But what if Google becomes a publisher? When you read the contract, it is clear that Google is claiming a copyright on its digitized files for the public domain material it scans. The copies that the University of Michigan gets are severely restricted in terms of what U of M is allowed to do with them. They can only use them on their website, they have to lock out bots, they have to take measures to prevent redistribution by third parties, and they have to work with Google to keep the files from the too much access by the public.

Google, on the other hand, is free to monetize these files if they don't impose a "direct cost," and they are free to license or sell their copies to partners.

This is a perpetual agreement that even applies to any successor of Google.

I don't dispute that Google can guard their digital files of public domain material, given that they went to the trouble and expense of digitizing them. What I'm saying is that by agreeing to these severe restrictions, the University, a public institution with a public mission, was not acting in the public interest. No, they cannot afford to digitize their own library. But acquiring all that out-of-print public domain material is more difficult than scanning it, which means U of M was in a fairly good bargaining position. They had a winning hand and they lost the poker game to Google.

I also think Google was bluffing about the mysterious technical innovation that was rumored back in December. This supposedly made the digitization project feasible, whereas before it was not feasible. John Wilkin at the U of M was spreading this stuff around in the press. I don't buy it. What Google is doing at the U of M may be about as innovative as PageRank was in 1998, but in retrospect that wasn't worth all the hype either.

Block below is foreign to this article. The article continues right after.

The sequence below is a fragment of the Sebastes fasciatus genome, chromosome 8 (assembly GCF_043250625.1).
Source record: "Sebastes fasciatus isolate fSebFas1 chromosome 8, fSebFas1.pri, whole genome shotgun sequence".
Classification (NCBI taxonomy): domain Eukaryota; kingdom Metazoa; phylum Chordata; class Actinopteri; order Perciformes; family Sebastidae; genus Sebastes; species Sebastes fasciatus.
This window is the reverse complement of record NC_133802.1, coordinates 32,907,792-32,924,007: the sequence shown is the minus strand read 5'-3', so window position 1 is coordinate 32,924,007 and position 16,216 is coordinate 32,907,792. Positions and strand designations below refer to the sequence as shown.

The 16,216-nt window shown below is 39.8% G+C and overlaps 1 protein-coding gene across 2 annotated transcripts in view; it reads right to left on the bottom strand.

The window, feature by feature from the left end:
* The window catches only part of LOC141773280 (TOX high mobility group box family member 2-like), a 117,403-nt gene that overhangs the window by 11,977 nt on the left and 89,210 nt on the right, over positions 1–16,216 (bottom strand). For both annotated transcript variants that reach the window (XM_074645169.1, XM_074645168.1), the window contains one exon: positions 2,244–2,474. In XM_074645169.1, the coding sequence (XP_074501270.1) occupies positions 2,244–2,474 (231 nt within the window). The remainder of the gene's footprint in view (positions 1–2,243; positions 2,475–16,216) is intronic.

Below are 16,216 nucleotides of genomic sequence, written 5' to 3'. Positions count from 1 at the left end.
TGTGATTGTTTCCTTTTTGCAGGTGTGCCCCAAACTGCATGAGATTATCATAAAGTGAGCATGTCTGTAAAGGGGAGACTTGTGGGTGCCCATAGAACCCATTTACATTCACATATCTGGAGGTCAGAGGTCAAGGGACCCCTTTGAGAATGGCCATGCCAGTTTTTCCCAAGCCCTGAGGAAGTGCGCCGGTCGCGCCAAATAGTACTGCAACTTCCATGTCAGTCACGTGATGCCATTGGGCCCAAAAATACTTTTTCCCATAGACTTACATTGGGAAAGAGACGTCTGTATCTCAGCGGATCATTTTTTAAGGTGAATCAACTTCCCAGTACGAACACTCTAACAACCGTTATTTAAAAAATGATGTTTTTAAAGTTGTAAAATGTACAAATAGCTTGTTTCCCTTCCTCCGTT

BigDave




msg:768436
 5:43 pm on Jun 22, 2005 (gmt 0)

If they simply copy a book from a library I cannot see much room for debate.

I see lots of room for debate. Again, you have to look past Fair Use and look at all the provisions of the copyright law and all the provisions of the contract.

Does Google, acting as an agent of the library, pick up some of that library's rights?

Can google itself qualify as a for-profit library?

Google can almost certainly count as an archive. As an archive, do they have the right to act as an archiving agent for the works in the university's library?

Do they have a right to take copyrighted works and keep them in a dark archive until such time as they enter the public domain?

Do i have the right to publish a copy ebook of all works of Aristofanes or Thoukidides or the Bible and the New Testament and put adsense on it or any kind of marketing? if yes ,then unfortunately we are runing out of low ,morality and ethics on the www.